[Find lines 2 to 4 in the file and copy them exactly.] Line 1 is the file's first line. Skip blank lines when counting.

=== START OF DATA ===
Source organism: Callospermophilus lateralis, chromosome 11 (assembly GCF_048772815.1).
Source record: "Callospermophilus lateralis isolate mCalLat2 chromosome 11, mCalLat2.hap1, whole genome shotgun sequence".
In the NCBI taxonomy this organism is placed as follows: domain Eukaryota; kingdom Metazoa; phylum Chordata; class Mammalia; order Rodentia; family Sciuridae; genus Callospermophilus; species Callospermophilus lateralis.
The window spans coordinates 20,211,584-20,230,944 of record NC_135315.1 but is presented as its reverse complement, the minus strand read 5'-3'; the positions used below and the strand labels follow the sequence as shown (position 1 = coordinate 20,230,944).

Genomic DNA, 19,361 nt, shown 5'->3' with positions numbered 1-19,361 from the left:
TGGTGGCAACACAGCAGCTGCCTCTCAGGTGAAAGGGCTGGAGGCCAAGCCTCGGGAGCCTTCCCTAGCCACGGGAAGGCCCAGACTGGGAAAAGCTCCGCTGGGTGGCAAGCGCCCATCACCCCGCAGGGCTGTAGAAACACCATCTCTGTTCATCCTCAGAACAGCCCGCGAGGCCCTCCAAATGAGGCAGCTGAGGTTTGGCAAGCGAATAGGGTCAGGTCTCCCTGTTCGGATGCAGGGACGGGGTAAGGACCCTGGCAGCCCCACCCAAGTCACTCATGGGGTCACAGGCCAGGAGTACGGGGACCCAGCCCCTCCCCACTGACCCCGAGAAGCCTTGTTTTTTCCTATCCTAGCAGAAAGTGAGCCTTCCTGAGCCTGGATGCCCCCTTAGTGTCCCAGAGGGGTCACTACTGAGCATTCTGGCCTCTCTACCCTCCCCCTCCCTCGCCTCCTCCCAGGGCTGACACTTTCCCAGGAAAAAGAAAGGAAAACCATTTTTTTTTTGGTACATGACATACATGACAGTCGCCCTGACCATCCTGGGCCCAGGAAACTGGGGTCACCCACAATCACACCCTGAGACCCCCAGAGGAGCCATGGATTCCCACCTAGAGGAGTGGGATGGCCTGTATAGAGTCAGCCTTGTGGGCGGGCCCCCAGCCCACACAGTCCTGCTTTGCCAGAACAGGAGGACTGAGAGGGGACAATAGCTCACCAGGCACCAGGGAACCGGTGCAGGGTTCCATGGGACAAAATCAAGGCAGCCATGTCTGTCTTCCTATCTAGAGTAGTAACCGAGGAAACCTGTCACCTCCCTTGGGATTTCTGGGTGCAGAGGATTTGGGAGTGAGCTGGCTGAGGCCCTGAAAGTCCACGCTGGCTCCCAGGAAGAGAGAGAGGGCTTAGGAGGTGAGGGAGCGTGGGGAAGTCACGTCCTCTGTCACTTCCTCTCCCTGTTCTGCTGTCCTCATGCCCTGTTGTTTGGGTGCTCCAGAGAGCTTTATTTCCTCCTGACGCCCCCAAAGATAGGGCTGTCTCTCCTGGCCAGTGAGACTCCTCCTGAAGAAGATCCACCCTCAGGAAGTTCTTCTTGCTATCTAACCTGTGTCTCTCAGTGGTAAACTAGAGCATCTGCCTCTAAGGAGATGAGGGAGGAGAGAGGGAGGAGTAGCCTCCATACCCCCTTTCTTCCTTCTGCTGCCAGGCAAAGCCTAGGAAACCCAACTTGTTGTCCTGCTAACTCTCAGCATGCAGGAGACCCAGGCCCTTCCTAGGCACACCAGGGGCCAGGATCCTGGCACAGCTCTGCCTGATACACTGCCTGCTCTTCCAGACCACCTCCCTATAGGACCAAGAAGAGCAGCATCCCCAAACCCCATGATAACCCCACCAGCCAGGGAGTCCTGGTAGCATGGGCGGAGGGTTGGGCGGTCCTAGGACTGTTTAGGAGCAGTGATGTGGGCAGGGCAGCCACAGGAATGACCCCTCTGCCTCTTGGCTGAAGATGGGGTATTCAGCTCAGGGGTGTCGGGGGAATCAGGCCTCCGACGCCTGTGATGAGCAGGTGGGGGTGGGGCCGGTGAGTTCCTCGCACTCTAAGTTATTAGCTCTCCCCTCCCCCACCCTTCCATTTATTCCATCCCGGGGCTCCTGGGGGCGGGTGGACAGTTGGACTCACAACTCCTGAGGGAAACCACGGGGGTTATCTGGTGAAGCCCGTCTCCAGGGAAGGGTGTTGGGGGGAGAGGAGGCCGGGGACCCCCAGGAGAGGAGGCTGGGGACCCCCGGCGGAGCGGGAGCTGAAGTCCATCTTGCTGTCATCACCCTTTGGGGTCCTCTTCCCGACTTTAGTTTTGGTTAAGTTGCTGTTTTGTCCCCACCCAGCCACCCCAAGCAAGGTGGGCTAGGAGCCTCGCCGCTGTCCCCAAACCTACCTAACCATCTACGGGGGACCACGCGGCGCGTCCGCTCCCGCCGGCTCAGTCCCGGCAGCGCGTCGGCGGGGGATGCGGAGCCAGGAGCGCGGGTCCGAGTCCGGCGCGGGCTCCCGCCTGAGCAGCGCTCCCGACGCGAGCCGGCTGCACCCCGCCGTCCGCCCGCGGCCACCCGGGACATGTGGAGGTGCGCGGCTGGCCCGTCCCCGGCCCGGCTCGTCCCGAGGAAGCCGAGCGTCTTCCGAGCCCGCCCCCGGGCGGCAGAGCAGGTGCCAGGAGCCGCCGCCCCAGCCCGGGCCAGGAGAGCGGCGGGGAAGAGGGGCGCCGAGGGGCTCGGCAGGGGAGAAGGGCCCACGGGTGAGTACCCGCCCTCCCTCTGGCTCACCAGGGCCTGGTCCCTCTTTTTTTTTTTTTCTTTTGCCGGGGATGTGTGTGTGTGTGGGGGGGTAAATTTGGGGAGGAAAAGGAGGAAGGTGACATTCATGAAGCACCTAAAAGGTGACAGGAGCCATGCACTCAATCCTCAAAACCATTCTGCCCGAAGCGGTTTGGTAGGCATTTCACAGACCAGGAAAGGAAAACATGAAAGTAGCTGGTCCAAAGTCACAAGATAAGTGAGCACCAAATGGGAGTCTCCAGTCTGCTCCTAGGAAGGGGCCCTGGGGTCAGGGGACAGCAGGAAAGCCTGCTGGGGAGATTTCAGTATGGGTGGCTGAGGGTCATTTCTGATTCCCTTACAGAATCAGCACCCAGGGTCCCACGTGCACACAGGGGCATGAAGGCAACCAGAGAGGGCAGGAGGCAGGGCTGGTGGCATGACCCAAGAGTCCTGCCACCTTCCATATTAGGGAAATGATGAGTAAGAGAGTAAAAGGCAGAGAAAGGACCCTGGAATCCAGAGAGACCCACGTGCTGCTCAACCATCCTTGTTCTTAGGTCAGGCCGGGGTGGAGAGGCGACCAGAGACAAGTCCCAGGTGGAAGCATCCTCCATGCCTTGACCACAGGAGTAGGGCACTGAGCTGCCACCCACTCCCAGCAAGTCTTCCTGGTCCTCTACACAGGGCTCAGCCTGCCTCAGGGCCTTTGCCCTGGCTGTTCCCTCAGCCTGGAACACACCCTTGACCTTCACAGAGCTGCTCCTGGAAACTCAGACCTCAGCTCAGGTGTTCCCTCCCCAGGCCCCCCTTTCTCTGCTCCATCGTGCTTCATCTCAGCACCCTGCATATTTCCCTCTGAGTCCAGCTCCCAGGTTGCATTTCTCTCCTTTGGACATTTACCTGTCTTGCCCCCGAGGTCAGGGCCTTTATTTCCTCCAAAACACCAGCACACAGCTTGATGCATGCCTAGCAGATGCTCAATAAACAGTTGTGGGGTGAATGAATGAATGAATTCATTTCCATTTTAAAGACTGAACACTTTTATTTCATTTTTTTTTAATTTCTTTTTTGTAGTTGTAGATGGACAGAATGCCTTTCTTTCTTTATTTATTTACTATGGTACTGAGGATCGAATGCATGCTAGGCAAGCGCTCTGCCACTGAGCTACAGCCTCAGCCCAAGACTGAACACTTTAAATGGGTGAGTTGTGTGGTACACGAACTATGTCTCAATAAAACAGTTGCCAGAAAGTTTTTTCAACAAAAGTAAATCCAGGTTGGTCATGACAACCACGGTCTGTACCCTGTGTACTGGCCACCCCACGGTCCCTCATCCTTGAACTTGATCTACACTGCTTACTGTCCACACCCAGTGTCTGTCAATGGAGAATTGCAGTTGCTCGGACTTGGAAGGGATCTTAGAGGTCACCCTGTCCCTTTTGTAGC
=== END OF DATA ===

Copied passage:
Source record: "Callospermophilus lateralis isolate mCalLat2 chromosome 11, mCalLat2.hap1, whole genome shotgun sequence".
In the NCBI taxonomy this organism is placed as follows: domain Eukaryota; kingdom Metazoa; phylum Chordata; class Mammalia; order Rodentia; family Sciuridae; genus Callospermophilus; species Callospermophilus lateralis.
The window spans coordinates 20,211,584-20,230,944 of record NC_135315.1 but is presented as its reverse complement, the minus strand read 5'-3'; the positions used below and the strand labels follow the sequence as shown (position 1 = coordinate 20,230,944).